• Lebanon - Traveler view | Travelers' Health | CDCThis is the first post of actual information on Lebanon. It’s just going to be background information such as, population, major cities, major languages, etc. Lebanon country profile from BBC says  the country’s population is 6 million. Most in the capital city Beirut with the population of 1,916,100. The next largest city is Tripoli with the population of 229,398. Beirut is the country’s largest and main seaport. It is also one of the oldest cities in the world, dating back to the ancient Egyptian times. The major language spoken there is Arabic, which makes sense due to it being in the Middle East. It was a little difficult to find a good place for the disease rates, but I did find this; https://www.who.int/hac/crises/Lebanon_Aug06.pdf. It’s a pdf if the information of diseases and just the health in general in Lebanon. It’s from the World Health Organization. On the poverty topic over 50% are below the poverty line. While looking for something on agriculture I found this: http://www.fao.org/pgrfa-gpa-archive/lbn/lebanon2.pdf. So I guess there is 66 pages on the agricultural in Lebanon, that’s cool. A little of what I saw was that Lebanon grows olive trees, fruit trees, and cereals. Lebanon in 2017 used 0.38 quadrillion BTU of energy, that’s only 0.06% of global energy consumption. The country’s main religions are Islam and Christianity. There was a civil war that lasted from 1975 to 1990. The thing that started it all was when phalangist gunmen attacked a bus in April of 1975. They claimed that it was because guerrillas had attacked a church in the same district. These clashes started the civil war. That’s what I learned from all of these sites, pretty much.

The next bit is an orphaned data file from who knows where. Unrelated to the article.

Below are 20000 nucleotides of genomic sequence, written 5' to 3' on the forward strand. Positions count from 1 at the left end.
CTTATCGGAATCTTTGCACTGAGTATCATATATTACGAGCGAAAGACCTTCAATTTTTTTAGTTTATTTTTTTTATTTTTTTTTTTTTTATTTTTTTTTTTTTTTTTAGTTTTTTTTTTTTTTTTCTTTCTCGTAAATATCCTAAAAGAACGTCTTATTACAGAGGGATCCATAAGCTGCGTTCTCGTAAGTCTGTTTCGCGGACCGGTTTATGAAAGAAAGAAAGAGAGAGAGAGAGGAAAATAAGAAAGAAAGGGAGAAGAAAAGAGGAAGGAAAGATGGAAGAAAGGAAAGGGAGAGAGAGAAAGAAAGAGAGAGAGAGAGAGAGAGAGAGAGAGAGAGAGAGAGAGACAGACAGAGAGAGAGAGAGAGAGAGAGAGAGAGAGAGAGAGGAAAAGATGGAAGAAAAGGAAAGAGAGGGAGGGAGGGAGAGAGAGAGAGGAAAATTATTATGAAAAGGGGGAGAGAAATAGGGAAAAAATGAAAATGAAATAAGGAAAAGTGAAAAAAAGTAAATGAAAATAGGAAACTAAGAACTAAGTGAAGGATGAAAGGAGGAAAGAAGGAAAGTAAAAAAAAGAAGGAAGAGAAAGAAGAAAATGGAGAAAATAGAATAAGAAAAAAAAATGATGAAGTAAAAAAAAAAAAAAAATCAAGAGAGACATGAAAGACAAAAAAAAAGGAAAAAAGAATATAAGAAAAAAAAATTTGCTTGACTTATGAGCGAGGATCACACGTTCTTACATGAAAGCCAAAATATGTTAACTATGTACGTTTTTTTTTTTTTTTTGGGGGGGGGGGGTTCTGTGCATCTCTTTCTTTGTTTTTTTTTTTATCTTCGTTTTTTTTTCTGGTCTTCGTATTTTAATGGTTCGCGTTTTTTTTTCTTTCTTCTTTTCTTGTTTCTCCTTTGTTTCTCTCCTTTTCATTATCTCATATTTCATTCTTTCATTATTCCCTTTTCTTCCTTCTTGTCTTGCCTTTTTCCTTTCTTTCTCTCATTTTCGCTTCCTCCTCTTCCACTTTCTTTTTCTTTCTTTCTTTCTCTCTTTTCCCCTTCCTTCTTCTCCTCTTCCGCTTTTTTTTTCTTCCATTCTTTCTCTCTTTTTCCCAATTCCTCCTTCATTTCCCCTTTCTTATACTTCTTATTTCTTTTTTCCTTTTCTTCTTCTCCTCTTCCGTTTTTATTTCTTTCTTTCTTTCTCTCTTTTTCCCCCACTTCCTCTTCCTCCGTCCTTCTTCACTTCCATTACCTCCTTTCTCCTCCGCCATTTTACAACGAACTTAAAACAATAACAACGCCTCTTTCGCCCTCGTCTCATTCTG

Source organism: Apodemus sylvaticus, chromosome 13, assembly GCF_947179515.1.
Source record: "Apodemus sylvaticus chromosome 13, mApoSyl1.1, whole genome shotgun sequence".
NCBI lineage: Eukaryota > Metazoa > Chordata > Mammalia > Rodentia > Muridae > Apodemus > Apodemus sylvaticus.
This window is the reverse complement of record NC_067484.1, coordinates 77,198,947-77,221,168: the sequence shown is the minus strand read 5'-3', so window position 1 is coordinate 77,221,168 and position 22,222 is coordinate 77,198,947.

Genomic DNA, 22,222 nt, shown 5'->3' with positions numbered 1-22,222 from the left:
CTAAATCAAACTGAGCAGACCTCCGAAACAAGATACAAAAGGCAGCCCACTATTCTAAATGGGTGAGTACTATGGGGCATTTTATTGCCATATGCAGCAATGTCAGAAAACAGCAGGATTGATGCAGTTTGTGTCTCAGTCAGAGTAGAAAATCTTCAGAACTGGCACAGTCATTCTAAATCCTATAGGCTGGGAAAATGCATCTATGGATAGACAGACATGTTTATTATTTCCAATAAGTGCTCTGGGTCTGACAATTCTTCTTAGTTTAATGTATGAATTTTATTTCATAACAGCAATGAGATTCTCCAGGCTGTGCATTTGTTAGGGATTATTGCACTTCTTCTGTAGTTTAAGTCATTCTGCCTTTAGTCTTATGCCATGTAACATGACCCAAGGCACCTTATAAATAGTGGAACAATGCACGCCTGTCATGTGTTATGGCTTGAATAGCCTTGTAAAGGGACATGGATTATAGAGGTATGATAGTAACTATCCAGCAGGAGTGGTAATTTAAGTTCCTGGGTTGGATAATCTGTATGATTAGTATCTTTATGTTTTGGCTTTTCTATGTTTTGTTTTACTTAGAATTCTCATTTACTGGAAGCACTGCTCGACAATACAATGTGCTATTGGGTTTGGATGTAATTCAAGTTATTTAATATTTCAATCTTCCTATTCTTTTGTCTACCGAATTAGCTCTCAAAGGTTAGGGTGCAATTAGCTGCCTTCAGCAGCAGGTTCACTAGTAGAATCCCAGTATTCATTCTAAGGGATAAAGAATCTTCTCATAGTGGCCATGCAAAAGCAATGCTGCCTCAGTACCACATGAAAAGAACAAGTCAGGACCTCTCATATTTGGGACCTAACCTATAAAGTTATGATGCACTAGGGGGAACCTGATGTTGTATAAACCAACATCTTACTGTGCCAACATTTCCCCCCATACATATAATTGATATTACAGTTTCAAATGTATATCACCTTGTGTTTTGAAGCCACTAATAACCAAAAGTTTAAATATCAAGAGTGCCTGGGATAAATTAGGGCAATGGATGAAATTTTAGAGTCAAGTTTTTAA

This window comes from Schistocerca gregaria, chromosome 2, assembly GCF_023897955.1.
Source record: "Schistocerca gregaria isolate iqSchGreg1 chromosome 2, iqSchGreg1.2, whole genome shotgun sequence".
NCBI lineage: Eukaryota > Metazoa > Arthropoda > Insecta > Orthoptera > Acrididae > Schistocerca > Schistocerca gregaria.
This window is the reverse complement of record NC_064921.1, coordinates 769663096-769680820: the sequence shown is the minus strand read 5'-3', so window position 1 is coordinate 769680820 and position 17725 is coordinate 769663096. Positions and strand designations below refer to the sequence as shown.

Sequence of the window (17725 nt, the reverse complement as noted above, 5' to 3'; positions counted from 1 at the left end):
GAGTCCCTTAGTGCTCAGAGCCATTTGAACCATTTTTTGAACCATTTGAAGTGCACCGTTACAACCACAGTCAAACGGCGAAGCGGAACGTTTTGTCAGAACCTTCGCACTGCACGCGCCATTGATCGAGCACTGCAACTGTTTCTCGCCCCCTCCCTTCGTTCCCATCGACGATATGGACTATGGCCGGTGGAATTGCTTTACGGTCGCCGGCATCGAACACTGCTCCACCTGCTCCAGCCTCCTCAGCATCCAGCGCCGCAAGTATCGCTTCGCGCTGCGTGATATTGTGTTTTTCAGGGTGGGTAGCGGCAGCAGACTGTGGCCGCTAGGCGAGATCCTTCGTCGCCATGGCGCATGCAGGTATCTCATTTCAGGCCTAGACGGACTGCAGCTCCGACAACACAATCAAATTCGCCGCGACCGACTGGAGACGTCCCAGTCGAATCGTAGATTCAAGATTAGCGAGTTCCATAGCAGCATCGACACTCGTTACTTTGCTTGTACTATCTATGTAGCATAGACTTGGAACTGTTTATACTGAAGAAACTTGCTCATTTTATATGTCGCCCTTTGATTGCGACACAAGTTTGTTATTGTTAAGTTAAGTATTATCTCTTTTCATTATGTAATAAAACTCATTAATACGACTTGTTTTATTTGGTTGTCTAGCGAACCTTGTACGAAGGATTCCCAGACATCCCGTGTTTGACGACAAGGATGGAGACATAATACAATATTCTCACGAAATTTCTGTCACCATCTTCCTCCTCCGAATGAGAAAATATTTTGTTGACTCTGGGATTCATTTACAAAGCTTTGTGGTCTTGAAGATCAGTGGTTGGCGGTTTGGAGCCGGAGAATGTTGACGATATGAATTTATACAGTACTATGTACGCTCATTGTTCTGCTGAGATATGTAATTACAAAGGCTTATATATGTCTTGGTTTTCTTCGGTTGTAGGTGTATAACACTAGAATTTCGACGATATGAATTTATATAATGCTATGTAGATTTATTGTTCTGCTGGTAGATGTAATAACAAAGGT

https://www.bbc.com/news/world-middle-east-14647308

https://www.geonames.org/LB/largest-cities-in-lebanon.html

https://earth.esa.int/web/earth-watching/image-of-the-week/content/-/article/beirut-leban-1

https://www.worldometers.info/energy/lebanon-energy/

https://www.google.com/amp/s/www.bbc.com/news/amp/world-middle-east-14649284

 

October 27

Post #1 Introduction

I selected the country Lebanon. I don’t really know why I selected it. In 8th grade when we were memorizing the countries in the middle east, it was one of  two countries that was easy to remember. Lebanon just intrigues me and it’s something I can’t really explain.

I don’t know what I’ll find while researching this country. I also don’t have questions either. Maybe some questions will pop up along the way.

October 27